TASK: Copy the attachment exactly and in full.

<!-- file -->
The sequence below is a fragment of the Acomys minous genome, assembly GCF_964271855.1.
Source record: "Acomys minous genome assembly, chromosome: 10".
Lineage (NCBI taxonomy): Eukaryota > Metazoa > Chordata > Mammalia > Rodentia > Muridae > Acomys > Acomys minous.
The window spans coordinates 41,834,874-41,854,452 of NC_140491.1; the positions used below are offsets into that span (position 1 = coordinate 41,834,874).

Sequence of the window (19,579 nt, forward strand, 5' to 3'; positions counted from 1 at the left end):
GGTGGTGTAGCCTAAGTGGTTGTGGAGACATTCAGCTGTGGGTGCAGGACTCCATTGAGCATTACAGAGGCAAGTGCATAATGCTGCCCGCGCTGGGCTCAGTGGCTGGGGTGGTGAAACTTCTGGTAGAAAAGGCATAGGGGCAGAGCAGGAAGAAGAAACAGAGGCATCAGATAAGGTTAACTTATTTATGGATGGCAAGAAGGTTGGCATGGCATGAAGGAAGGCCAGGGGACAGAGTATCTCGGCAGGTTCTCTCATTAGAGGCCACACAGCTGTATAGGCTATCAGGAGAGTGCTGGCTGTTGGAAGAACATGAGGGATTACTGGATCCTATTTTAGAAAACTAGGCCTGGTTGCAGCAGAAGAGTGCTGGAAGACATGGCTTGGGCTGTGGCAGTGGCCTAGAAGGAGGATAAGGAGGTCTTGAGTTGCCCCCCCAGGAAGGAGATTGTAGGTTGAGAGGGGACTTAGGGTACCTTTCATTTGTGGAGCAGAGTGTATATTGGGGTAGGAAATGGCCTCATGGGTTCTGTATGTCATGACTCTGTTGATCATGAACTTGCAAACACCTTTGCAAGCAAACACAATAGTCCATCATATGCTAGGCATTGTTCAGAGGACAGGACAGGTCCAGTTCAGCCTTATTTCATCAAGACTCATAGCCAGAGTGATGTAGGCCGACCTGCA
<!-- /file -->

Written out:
The sequence below is a fragment of the Acomys minous genome, assembly GCF_964271855.1.
Source record: "Acomys minous genome assembly, chromosome: 10".
Lineage (NCBI taxonomy): Eukaryota > Metazoa > Chordata > Mammalia > Rodentia > Muridae > Acomys > Acomys minous.
The window spans coordinates 41,834,874-41,854,452 of NC_140491.1; the positions used below are offsets into that span (position 1 = coordinate 41,834,874).

Sequence of the window (19,579 nt, forward strand, 5' to 3'; positions counted from 1 at the left end):
GGTGGTGTAGCCTAAGTGGTTGTGGAGACATTCAGCTGTGGGTGCAGGACTCCATTGAGCATTACAGAGGCAAGTGCATAATGCTGCCCGCGCTGGGCTCAGTGGCTGGGGTGGTGAAACTTCTGGTAGAAAAGGCATAGGGGCAGAGCAGGAAGAAGAAACAGAGGCATCAGATAAGGTTAACTTATTTATGGATGGCAAGAAGGTTGGCATGGCATGAAGGAAGGCCAGGGGACAGAGTATCTCGGCAGGTTCTCTCATTAGAGGCCACACAGCTGTATAGGCTATCAGGAGAGTGCTGGCTGTTGGAAGAACATGAGGGATTACTGGATCCTATTTTAGAAAACTAGGCCTGGTTGCAGCAGAAGAGTGCTGGAAGACATGGCTTGGGCTGTGGCAGTGGCCTAGAAGGAGGATAAGGAGGTCTTGAGTTGCCCCCCCAGGAAGGAGATTGTAGGTTGAGAGGGGACTTAGGGTACCTTTCATTTGTGGAGCAGAGTGTATATTGGGGTAGGAAATGGCCTCATGGGTTCTGTATGTCATGACTCTGTTGATCATGAACTTGCAAACACCTTTGCAAGCAAACACAATAGTCCATCATATGCTAGGCATTGTTCAGAGGACAGGACAGGTCCAGTTCAGCCTTATTTCATCAAGACTCATAGCCAGAGTGATGTAGGCCGACCTGCA